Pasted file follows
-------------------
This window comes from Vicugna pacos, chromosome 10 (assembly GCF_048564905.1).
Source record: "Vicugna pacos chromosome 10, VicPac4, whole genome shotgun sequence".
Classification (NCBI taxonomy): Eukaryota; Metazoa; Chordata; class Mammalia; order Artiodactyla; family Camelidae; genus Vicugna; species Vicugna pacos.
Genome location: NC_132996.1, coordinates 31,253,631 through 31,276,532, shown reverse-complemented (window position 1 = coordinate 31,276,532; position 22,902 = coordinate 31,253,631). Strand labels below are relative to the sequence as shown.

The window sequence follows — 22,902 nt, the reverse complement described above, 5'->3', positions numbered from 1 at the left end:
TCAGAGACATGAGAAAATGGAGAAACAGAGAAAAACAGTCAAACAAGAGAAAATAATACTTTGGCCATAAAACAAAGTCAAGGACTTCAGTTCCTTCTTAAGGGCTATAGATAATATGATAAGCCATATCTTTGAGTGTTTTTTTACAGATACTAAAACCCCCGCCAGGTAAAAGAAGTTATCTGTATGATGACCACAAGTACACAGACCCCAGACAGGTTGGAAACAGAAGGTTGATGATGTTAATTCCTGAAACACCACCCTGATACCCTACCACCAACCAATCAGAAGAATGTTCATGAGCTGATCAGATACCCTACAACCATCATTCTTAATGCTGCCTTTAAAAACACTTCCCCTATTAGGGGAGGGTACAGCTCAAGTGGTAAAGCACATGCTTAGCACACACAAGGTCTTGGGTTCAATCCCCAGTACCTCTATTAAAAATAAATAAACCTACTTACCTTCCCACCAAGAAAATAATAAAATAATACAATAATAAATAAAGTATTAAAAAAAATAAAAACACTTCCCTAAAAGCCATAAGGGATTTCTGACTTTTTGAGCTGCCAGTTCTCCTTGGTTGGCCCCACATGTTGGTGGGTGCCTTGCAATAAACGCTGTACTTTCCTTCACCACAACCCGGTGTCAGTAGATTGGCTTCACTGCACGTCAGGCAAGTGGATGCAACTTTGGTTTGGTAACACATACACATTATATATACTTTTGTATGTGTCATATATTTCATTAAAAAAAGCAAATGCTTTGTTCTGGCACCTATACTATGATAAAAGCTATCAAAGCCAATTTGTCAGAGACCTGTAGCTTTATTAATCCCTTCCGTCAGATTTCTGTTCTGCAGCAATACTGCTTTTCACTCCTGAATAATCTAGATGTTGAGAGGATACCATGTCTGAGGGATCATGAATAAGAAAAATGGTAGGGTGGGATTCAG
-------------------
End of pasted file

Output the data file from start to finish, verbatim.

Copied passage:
This window comes from Vicugna pacos, chromosome 10 (assembly GCF_048564905.1).
Source record: "Vicugna pacos chromosome 10, VicPac4, whole genome shotgun sequence".
Classification (NCBI taxonomy): Eukaryota; Metazoa; Chordata; class Mammalia; order Artiodactyla; family Camelidae; genus Vicugna; species Vicugna pacos.
Genome location: NC_132996.1, coordinates 31,253,631 through 31,276,532, shown reverse-complemented (window position 1 = coordinate 31,276,532; position 22,902 = coordinate 31,253,631). Strand labels below are relative to the sequence as shown.

The window sequence follows — 22,902 nt, the reverse complement described above, 5'->3', positions numbered from 1 at the left end:
TCAGAGACATGAGAAAATGGAGAAACAGAGAAAAACAGTCAAACAAGAGAAAATAATACTTTGGCCATAAAACAAAGTCAAGGACTTCAGTTCCTTCTTAAGGGCTATAGATAATATGATAAGCCATATCTTTGAGTGTTTTTTTACAGATACTAAAACCCCCGCCAGGTAAAAGAAGTTATCTGTATGATGACCACAAGTACACAGACCCCAGACAGGTTGGAAACAGAAGGTTGATGATGTTAATTCCTGAAACACCACCCTGATACCCTACCACCAACCAATCAGAAGAATGTTCATGAGCTGATCAGATACCCTACAACCATCATTCTTAATGCTGCCTTTAAAAACACTTCCCCTATTAGGGGAGGGTACAGCTCAAGTGGTAAAGCACATGCTTAGCACACACAAGGTCTTGGGTTCAATCCCCAGTACCTCTATTAAAAATAAATAAACCTACTTACCTTCCCACCAAGAAAATAATAAAATAATACAATAATAAATAAAGTATTAAAAAAAATAAAAACACTTCCCTAAAAGCCATAAGGGATTTCTGACTTTTTGAGCTGCCAGTTCTCCTTGGTTGGCCCCACATGTTGGTGGGTGCCTTGCAATAAACGCTGTACTTTCCTTCACCACAACCCGGTGTCAGTAGATTGGCTTCACTGCACGTCAGGCAAGTGGATGCAACTTTGGTTTGGTAACACATACACATTATATATACTTTTGTATGTGTCATATATTTCATTAAAAAAAGCAAATGCTTTGTTCTGGCACCTATACTATGATAAAAGCTATCAAAGCCAATTTGTCAGAGACCTGTAGCTTTATTAATCCCTTCCGTCAGATTTCTGTTCTGCAGCAATACTGCTTTTCACTCCTGAATAATCTAGATGTTGAGAGGATACCATGTCTGAGGGATCATGAATAAGAAAAATGGTAGGGTGGGATTCAG